For the most part, Pepys briskly chronicles the ordinary day-to-day events of his life as a Royal Navy administrator in seventeenth century London, and the events are as ordinary as one might expect:
Up and I to the office by water, then home to my wife for dinner, back to the office until dark, and then home and so to bed.
Okay, I’m paraphrasing, but you get the idea. Listening to this, my mind drifted in and out as his ordinary experiences intermingled with mine, the exception being his description of The Great Fire of London (1666), which commands the listener’s undivided attention as Pepys laments the destruction and describes his efforts to save his home and property.
Apart from the fire and his business dealings, much of the drama comes from the fact that Pepys was a man with an eye for the ladies. Amusingly, he tends to veer off into a strange Spanglish (with perhaps a bit of French thrown in) whenever he describes his extramarital affairs. I don’t know if this is an unwillingness to openly acknowledge what he was doing, since he seemed to feel somewhat guilty about it (at times) or simply a code to prevent his wife from reading it if she should find his diary. Perhaps both.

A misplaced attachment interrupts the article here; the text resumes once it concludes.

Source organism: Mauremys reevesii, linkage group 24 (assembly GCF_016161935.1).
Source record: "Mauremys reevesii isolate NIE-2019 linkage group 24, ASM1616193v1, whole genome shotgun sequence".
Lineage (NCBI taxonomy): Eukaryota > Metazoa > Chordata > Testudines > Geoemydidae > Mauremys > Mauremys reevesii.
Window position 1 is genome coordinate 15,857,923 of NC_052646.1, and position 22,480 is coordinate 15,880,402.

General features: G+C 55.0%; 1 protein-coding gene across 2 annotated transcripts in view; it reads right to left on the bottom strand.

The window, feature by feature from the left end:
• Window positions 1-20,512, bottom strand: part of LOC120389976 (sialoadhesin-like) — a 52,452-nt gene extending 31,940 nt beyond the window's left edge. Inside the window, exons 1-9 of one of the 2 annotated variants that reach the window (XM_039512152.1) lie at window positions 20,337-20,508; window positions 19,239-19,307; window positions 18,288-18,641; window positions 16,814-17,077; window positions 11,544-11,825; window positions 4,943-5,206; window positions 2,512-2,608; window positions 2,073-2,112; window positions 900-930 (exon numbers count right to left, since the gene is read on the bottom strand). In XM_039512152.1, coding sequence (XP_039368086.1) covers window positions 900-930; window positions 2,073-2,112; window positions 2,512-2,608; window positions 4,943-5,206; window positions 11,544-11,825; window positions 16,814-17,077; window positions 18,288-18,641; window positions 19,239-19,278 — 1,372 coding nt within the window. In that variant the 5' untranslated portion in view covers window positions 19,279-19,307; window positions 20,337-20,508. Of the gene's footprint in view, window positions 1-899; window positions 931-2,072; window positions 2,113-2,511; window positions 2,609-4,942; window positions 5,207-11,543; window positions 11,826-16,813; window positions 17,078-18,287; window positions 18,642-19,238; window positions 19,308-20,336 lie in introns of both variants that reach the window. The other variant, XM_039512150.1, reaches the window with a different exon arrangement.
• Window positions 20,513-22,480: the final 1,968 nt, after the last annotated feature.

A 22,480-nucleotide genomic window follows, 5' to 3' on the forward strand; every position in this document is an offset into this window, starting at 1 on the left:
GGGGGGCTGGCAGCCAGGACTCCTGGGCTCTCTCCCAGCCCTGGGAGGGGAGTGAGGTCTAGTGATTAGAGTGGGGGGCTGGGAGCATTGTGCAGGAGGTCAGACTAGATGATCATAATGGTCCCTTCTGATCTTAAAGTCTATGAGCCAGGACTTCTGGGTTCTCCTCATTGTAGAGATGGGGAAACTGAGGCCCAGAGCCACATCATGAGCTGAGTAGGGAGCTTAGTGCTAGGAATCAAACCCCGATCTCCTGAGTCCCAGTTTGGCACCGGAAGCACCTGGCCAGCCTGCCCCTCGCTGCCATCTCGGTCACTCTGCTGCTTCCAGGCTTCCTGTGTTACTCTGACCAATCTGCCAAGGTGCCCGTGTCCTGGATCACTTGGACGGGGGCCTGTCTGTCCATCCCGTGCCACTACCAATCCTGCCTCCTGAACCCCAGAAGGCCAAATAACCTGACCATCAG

He discontinued his diary in mid-1669 out of concern for his failing eyesight, but it seems a great source of information for anyone interested in English life during this period. I’m not sure I would have picked this up and read it in book form, but it made for fascinating listening and would probably be a good read (in the traditional sense) as well.
Overall, an interesting window into life in seventeenth century London juxtaposed by life in twenty-first century Texas crawling slowly along outside my car windows. And so I home, and to bed.